The ROG Strix 2080 Ti also has a third major component to the overall card. This being a metal support bracket that runs the length of the cooler. This, in theory, will help to prevent sagging which over time, can cause damage to the card or even the motherboard. This bracket helps the card to keep its rigidity. It also helps to dissipate heat as well. At least I’d assume so since it has thermal pads attached to it. This bracket increases structural integrity by 3 times. It also helps to prevent excessive torsion and lateral bending of the PCB. This bracket is equipped on both the Strix 2080 and 2080 Ti cards.
Where earlier iterations of the ROG Strix used Micron memory modules, both Strix 2080 Ti cards we have in our office is equipped with Samsung memory modules. The actual modules bare the numbers K4Z80325BC-HC14. For a more in-depth look at these GDDR6 modules, click here: https://www.samsung.com/semiconductor/dram/gddr6/K4Z80325BC-HC14/
Let’s be honest, people make mistakes. Some more often than others. This is why all ROG Strix graphics cards are produced through Auto-Extreme Technology from ASUS. With their Auto-Extreme Technology, ASUS set a new standard in the way graphics cards are manufactured, essentially eliminating human error in the manufacturing process and going completely automated.
In a traditional manufacturing process, soldering of through-hole and surface-mounted components are performed separately. However, Auto-Extreme Technology allows all soldering to be completed in a single pass. This helps to reduce the thermal strain on components. This also leads to the use of less harsh chemicals on the components. In the end, we have a lessened environmental impact, lower manufacturing power consumption, and a more reliable product. Even the back of the PCB is smooth. This will eliminate the possibility of cutting to scratching yourself on the back of the PCB if you were to ever disassemble your card that is.
The ROG Strix RTX 2080 Ti features Super Alloy Power II. This includes premium alloy chokes, solid polymer capacitors and an array of high-current power stages. The VRM on the ROG Strix 2080 Ti is a 16+3 phase power delivery system. This includes 16 phases for the GPU and 3 phases for memory, which is insane.
The ROG Strix 2080 Ti comes with six nickel-plated copper heat pipes that run through the complete length of the heatsink. The heatsink is one large fin array, with a small cutout near the center, where four of the heat pipes enter the fin array. The other two heat pipes enter at the front of the card, nearer to the nickel-plated copper cold plate that contacts the GPU die. There are thermal pads throughout the heatsink that contact the chokes, capacitors, and Mosfets, increasing heat dissipation throughout the cards.
Another key factor in the Strix cards cooling ability is MaxContact technology from ASUS. With their MaxContact technology, the heat spreaders are produced using precision machining. This allows for a much smoother surface, on a microscopic level. This process makes the actual heat spreader ten times flatter than traditional heat spreaders. This also allows for up to two times more contact with the actual GPU die, improving overall heat dissipation.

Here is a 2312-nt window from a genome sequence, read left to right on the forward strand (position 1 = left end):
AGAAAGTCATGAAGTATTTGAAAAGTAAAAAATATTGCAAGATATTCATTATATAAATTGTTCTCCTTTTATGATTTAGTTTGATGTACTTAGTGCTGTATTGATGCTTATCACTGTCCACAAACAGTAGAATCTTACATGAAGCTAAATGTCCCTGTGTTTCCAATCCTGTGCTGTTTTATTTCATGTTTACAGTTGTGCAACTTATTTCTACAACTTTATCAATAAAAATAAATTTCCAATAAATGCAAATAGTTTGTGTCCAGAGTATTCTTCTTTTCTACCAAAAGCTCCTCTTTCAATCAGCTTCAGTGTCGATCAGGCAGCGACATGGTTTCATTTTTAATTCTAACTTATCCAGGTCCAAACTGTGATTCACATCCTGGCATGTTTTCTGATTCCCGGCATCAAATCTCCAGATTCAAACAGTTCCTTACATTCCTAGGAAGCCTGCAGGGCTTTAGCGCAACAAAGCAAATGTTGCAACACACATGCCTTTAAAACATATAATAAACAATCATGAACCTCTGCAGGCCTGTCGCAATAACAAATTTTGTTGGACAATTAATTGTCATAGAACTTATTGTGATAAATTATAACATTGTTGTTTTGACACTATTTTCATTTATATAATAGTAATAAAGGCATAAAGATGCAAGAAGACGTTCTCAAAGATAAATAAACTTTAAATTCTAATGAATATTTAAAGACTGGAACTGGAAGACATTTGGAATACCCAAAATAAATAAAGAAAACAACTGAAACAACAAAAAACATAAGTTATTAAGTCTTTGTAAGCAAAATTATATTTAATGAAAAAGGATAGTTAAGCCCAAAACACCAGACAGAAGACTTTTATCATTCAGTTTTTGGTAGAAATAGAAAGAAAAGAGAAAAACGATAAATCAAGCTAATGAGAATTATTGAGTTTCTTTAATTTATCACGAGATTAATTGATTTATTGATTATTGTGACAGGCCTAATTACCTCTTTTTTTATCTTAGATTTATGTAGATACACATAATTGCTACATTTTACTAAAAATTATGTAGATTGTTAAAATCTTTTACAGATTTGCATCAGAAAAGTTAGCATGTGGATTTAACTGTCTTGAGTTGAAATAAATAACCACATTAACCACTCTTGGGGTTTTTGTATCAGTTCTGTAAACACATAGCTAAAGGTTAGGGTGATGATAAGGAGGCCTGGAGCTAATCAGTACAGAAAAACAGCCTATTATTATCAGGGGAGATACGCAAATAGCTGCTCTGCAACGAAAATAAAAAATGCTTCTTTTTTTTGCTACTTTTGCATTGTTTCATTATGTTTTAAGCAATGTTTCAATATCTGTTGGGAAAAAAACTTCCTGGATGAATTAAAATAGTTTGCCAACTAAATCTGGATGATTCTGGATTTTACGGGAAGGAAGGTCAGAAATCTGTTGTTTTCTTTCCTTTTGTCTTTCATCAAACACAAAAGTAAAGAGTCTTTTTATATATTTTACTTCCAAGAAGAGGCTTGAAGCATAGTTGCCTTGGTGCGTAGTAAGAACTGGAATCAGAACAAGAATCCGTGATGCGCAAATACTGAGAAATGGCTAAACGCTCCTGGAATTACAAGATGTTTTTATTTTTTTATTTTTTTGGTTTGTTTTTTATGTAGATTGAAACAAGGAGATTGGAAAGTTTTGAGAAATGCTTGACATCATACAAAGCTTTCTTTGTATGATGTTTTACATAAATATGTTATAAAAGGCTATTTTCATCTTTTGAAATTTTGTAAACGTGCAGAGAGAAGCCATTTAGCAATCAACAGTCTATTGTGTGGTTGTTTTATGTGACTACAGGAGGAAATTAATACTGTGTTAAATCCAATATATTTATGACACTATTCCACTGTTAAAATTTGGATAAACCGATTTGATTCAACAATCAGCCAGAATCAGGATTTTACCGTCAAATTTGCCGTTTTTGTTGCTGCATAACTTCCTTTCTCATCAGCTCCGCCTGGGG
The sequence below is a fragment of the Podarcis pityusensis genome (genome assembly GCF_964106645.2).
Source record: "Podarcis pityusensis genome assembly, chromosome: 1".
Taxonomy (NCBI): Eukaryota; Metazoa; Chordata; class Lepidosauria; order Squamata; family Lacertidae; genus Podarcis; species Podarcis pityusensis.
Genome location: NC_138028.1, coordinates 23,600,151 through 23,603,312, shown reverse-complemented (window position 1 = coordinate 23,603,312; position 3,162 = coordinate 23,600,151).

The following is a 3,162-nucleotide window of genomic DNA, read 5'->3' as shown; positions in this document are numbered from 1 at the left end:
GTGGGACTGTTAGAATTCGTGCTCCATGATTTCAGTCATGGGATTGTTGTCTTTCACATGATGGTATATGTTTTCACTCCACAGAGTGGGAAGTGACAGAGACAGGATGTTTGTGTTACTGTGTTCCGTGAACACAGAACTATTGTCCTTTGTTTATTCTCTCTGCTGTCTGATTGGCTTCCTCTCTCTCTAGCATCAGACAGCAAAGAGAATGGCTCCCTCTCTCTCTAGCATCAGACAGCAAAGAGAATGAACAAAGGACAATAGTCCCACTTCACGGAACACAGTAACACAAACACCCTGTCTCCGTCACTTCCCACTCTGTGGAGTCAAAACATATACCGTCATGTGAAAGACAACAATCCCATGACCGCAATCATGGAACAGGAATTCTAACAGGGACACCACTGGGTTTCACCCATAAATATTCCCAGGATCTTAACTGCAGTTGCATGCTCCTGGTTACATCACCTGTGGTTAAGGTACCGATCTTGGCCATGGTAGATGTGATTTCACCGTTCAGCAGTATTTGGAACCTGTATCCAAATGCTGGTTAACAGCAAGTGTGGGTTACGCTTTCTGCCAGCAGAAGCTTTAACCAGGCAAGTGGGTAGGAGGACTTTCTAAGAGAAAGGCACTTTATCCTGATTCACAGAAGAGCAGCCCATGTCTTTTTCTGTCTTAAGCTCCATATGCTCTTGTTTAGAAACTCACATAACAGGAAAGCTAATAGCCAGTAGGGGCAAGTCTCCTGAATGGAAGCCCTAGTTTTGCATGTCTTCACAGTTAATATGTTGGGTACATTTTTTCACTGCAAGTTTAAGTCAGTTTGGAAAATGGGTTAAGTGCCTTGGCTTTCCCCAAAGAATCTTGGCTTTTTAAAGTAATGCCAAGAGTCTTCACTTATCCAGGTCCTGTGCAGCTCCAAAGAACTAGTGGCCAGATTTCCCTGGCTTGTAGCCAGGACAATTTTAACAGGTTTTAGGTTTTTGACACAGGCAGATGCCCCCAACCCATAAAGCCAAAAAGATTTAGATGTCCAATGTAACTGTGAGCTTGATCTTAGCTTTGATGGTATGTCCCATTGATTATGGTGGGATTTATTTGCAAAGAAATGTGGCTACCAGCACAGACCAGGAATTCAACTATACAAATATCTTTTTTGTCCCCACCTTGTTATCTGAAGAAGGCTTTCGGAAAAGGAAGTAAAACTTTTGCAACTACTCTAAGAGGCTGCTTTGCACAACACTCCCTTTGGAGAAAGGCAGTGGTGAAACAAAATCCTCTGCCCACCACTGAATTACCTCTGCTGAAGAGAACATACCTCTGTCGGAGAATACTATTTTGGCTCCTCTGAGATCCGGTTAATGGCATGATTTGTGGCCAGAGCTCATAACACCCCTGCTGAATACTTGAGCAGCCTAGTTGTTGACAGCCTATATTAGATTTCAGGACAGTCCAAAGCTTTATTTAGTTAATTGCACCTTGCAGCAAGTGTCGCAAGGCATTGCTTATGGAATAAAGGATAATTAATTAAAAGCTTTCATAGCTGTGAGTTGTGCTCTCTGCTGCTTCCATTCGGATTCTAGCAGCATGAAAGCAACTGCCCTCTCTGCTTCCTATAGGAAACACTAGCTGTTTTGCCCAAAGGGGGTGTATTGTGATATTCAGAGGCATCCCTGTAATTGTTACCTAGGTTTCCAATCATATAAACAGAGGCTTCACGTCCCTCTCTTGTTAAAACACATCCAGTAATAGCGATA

The ROG Strix 2080 Ti has a massive heatsink. This led to the card having a 2.7 slot design. The 2.7 slot design may seem like overkill. However, the massive heatsink is one of the key factors that has allowed for a 20% increase in the overall cooling surface area compared to the 1080 ti Strix. This design allows for far better cooling over previous generations leading to more thermal headroom ad better overall overclocking results.
ASUS AURA SYNC
Like many other Asus products, the ROG Strix RTX 2080 Ti supports their Aura Sync software. Aura Sync is software that can sync and control the LEDs of all your Aura-enabled products from a single application. Syncing Aura-enabled products can make for some really cool lighting effects. The software allows you to sync up your motherboard, graphics card, memory, keyboard, mouse and more. As long as all of your devices support the Aura Sync software. There are several different settings. The full list of preset effects are below:
- Color Cycle
- Flash and Dash
- Glowing Yoyo
- Select Effect
My personal favorite is the Music effect. The Music effect is always a fun effect to play with. It allows you to set the lighting to go along with the beats of your music. There are several different settings within the music preset. These settings are Rock, Hip Hop, Party, Sleep, Funk, Romance, Jazz and Normal. Each of these eight presets has different colors that accompany them. The Normal setting will still go along with the music. However, it will just keep your lighting settings you originally set in Aura. If your board has addressable RGB headers, you can control them in the Aura Sync software, in the setting section. Aura Sync also has the ability to sync up with the Philips Hue lighting, if you have it in your house at all. Just make sure your Hue Bridge and your PC are on the same network, and your PC can sync with your Hue bridge. I used to not be a fan of RGB lighting. However, now with how far we have come with RGB, and the controls we now have, I’m starting to really get into it.